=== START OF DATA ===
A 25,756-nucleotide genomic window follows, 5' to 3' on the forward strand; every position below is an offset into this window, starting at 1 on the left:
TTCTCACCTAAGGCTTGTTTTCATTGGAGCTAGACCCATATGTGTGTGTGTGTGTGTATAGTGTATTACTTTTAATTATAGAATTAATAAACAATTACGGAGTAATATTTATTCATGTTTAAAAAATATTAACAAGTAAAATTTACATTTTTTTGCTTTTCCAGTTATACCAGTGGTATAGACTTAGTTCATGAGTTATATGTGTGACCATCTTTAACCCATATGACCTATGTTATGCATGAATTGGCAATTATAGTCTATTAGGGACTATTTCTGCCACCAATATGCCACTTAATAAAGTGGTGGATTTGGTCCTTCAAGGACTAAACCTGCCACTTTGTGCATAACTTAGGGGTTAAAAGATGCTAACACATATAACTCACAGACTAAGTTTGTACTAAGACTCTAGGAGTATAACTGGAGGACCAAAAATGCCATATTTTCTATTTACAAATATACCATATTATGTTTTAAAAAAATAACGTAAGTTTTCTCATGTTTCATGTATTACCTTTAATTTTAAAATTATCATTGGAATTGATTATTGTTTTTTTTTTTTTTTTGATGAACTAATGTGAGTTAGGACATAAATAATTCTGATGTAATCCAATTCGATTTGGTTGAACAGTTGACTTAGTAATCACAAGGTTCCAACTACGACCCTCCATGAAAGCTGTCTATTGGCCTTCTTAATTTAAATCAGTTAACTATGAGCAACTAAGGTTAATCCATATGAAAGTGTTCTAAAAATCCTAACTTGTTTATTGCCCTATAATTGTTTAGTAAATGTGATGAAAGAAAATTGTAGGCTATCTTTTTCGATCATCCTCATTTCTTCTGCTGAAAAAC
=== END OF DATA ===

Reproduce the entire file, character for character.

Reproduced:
A 25,756-nucleotide genomic window follows, 5' to 3' on the forward strand; every position below is an offset into this window, starting at 1 on the left:
TTCTCACCTAAGGCTTGTTTTCATTGGAGCTAGACCCATATGTGTGTGTGTGTGTGTATAGTGTATTACTTTTAATTATAGAATTAATAAACAATTACGGAGTAATATTTATTCATGTTTAAAAAATATTAACAAGTAAAATTTACATTTTTTTGCTTTTCCAGTTATACCAGTGGTATAGACTTAGTTCATGAGTTATATGTGTGACCATCTTTAACCCATATGACCTATGTTATGCATGAATTGGCAATTATAGTCTATTAGGGACTATTTCTGCCACCAATATGCCACTTAATAAAGTGGTGGATTTGGTCCTTCAAGGACTAAACCTGCCACTTTGTGCATAACTTAGGGGTTAAAAGATGCTAACACATATAACTCACAGACTAAGTTTGTACTAAGACTCTAGGAGTATAACTGGAGGACCAAAAATGCCATATTTTCTATTTACAAATATACCATATTATGTTTTAAAAAAATAACGTAAGTTTTCTCATGTTTCATGTATTACCTTTAATTTTAAAATTATCATTGGAATTGATTATTGTTTTTTTTTTTTTTTTGATGAACTAATGTGAGTTAGGACATAAATAATTCTGATGTAATCCAATTCGATTTGGTTGAACAGTTGACTTAGTAATCACAAGGTTCCAACTACGACCCTCCATGAAAGCTGTCTATTGGCCTTCTTAATTTAAATCAGTTAACTATGAGCAACTAAGGTTAATCCATATGAAAGTGTTCTAAAAATCCTAACTTGTTTATTGCCCTATAATTGTTTAGTAAATGTGATGAAAGAAAATTGTAGGCTATCTTTTTCGATCATCCTCATTTCTTCTGCTGAAAAAC